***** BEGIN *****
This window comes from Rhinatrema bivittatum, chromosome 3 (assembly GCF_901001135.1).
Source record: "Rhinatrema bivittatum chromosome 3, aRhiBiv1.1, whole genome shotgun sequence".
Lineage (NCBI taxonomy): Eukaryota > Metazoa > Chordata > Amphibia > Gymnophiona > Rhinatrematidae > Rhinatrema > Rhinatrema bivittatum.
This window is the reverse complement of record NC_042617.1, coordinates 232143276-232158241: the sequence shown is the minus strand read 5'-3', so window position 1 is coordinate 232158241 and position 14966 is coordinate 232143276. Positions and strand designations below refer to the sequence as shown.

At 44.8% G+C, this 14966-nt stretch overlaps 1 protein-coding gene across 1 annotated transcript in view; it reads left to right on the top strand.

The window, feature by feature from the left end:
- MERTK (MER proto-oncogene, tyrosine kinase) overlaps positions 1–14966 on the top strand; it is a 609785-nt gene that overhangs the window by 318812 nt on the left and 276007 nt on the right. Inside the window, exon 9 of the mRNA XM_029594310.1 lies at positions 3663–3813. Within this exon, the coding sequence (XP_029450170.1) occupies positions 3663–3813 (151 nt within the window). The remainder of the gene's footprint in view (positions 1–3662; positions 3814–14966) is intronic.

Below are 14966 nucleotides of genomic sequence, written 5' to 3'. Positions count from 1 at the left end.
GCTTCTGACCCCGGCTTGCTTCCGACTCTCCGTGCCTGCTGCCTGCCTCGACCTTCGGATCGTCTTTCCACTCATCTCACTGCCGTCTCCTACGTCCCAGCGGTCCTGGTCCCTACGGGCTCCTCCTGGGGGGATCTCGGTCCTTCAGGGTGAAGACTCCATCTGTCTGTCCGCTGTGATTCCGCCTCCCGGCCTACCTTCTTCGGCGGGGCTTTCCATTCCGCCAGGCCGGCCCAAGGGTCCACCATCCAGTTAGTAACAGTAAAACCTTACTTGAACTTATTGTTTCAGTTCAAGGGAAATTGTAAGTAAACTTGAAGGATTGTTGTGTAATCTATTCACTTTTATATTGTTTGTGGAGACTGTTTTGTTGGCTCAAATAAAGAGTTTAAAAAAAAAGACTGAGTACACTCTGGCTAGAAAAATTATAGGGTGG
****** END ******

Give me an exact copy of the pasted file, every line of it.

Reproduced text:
This window comes from Rhinatrema bivittatum, chromosome 3 (assembly GCF_901001135.1).
Source record: "Rhinatrema bivittatum chromosome 3, aRhiBiv1.1, whole genome shotgun sequence".
Lineage (NCBI taxonomy): Eukaryota > Metazoa > Chordata > Amphibia > Gymnophiona > Rhinatrematidae > Rhinatrema > Rhinatrema bivittatum.
This window is the reverse complement of record NC_042617.1, coordinates 232143276-232158241: the sequence shown is the minus strand read 5'-3', so window position 1 is coordinate 232158241 and position 14966 is coordinate 232143276. Positions and strand designations below refer to the sequence as shown.

At 44.8% G+C, this 14966-nt stretch overlaps 1 protein-coding gene across 1 annotated transcript in view; it reads left to right on the top strand.

The window, feature by feature from the left end:
- MERTK (MER proto-oncogene, tyrosine kinase) overlaps positions 1–14966 on the top strand; it is a 609785-nt gene that overhangs the window by 318812 nt on the left and 276007 nt on the right. Inside the window, exon 9 of the mRNA XM_029594310.1 lies at positions 3663–3813. Within this exon, the coding sequence (XP_029450170.1) occupies positions 3663–3813 (151 nt within the window). The remainder of the gene's footprint in view (positions 1–3662; positions 3814–14966) is intronic.

Below are 14966 nucleotides of genomic sequence, written 5' to 3'. Positions count from 1 at the left end.
GCTTCTGACCCCGGCTTGCTTCCGACTCTCCGTGCCTGCTGCCTGCCTCGACCTTCGGATCGTCTTTCCACTCATCTCACTGCCGTCTCCTACGTCCCAGCGGTCCTGGTCCCTACGGGCTCCTCCTGGGGGGATCTCGGTCCTTCAGGGTGAAGACTCCATCTGTCTGTCCGCTGTGATTCCGCCTCCCGGCCTACCTTCTTCGGCGGGGCTTTCCATTCCGCCAGGCCGGCCCAAGGGTCCACCATCCAGTTAGTAACAGTAAAACCTTACTTGAACTTATTGTTTCAGTTCAAGGGAAATTGTAAGTAAACTTGAAGGATTGTTGTGTAATCTATTCACTTTTATATTGTTTGTGGAGACTGTTTTGTTGGCTCAAATAAAGAGTTTAAAAAAAAAGACTGAGTACACTCTGGCTAGAAAAATTATAGGGTGG